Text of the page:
With the death of geologist and mountaineer Augusto Gansser, Switzerland lost an adventure-loving scientist who survived “exceptional journeys”.This content was published on January 14, 2012 - 11:57
Along with Jacques Piccard and Nicolas Bouvier, Gansser was part of a group of Swiss adventurers and travellers of the 20th century who helped put Switzerland on the world map – and put the world on Switzerland’s map.
He was also a professor and photographer who brought passion to every aspect of his rich and varied life.
Gansser, who undertook pioneering work in the Himalayas as well as in Tibet and Bhutan, died aged 101 at his home in Lugano, in the southern canton of Ticino, on January 9.
“He loved adventure, nature and the mountains. He carried out exceptional journeys, also discovering unknown mountains. In Greenland there’s a Mount Lugano and in Colombia, a Toti Peak, named after my mother,” Luca Gansser, one of Augusto’s six children, told swissinfo.ch.
“He used to say that he felt like a prisoner in his own body.”
Born in 1910 in Milan, Italy, to a Swiss father and German mother, Gansser studied geology at Zurich University. But before finishing his doctorate, he had already succumbed to the lure of adventure, taking part in a scientific expedition to Greenland aged just 24.
“They were travelling on a ship with three masts and were stuck for three months in the ice,” Luca Gansser said.
In 1936 he carried out arguably his most famous journey, joining the first Swiss geological expedition to the Himalayas. He soon decided to break off from the group to explore the border between India and the mysterious Tibet on his own.
“He was one of the first foreigners to set foot in Tibet,” Luca Gansser said. “He entered illegally, disguised as a Buddhist pilgrim.”
At this time Tibet was a British protectorate and foreigners were not allowed in.
“The only thing that I couldn’t hide were my blue eyes,” Augusto Gansser once said in an interview with the Corriere del Ticino newspaper. “But I was able to hide lots of things under my pilgrim’s cloak, such as a hammer and compass.”
While exploring the Himalayas, Gansser arrived at Mount Kailash (6,638 metres), where he made one of his most important discoveries. At the foot of the sacred mountain he found the point of contact between the Indian and the Eurasian plates.
Gansser was one of the first Swiss to study the model of plate tectonics, said Jean-Pierre Burg, professor at the Institute of Geology at the Federal Institute of Technology Zurich.
“His pioneering work in the Himalayas will probably always be remembered,” added Burg.
In 1964 Gansser published “Geology of the Himalayas”, considered a reference book in its field. He also authored publications on mountain formation, as well as on the countryside and people of the Himalayan region.
In 1983 Peshawar University in Pakistan bestowed upon him the honorary title Baba Himalaya, or Father of the Himalayas, in recognition of his work.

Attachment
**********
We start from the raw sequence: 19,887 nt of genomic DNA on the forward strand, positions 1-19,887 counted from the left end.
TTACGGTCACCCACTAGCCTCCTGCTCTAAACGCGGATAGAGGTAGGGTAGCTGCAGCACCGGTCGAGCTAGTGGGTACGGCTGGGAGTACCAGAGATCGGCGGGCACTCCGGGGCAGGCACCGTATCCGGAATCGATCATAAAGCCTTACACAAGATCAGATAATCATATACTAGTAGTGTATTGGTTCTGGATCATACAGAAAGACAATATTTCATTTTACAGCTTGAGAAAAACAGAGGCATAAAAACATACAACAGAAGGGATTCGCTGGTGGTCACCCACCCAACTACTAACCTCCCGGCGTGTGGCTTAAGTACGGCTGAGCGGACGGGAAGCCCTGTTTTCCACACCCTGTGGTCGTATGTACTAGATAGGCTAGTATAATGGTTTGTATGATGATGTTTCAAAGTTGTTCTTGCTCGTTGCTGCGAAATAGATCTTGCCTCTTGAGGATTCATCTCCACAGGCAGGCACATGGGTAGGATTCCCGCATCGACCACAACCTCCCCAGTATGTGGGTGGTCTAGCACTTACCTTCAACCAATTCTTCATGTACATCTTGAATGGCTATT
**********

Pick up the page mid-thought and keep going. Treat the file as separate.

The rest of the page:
Gansser carried out research in Tibet and mapping work in Bhutan – which earned him the friendship of the then sovereign Jigme Dorij Wangchuck – and he travelled the world, exploring the Middle East and Latin America.
In Colombia he worked for the oil company Shell, drawing up geological maps with his wife. In the 1950s he found himself at the court of the Shah of Persia, who designated him chief geologist of the state oil company.
But in 1956 disaster struck. During one of the drillings, a sudden increase in jet pressure led to millions of tons of crude oil spilling out, causing enormous black lakes and upsetting the natural environment.
Gansser was upset by the sight of “so many water birds flying down towards the lakes thinking they were water”, as he recounted in the Corriere del Ticino interview.
Engineers decided the best way to deal with the catastrophe was to contain and set fire to the oil. “It was the largest controlled fire ever set by man,” remembered Gansser.
Gansser reached the ripe old age of 101. The reason for his longevity might be found in one of his anecdotes.
“Near Mount Kailash, the lama in charge of the monastery where I was gave me some pills for a long life. I’m grateful to them to this day, because it seems that they have worked really well…”
Born October 28, 1910 in Milan. Studied geology at Zurich University.
1934: first expedition to eastern Greenland, led by Danish researcher Lauge Koch.
1936: part of first Swiss expedition to the Himalayas, led by Arnold Heim. Carried out own research in Tibet.
1938-1946: worked with his wife, Linda Biaggi (Toti) for oil company Shell in Colombia and then in Trinidad.
1950-1957: chief geologist at Iranian state oil company.
1958: returned to Switzerland where he became professor of geology at the ETHZ (until 1977).
1960s-1970s: carried out research in Bhutan, making maps.
Honours: among his many: Baba Himalaya (Peshawar University, Pakistan, 1983). Also member of many institutes, including the National Academy of Sciences in the United States and the Accademia dei Lincei (Lincean Academy) in Rome.
He died, aged 101, on January 9, 2012.End of insertion
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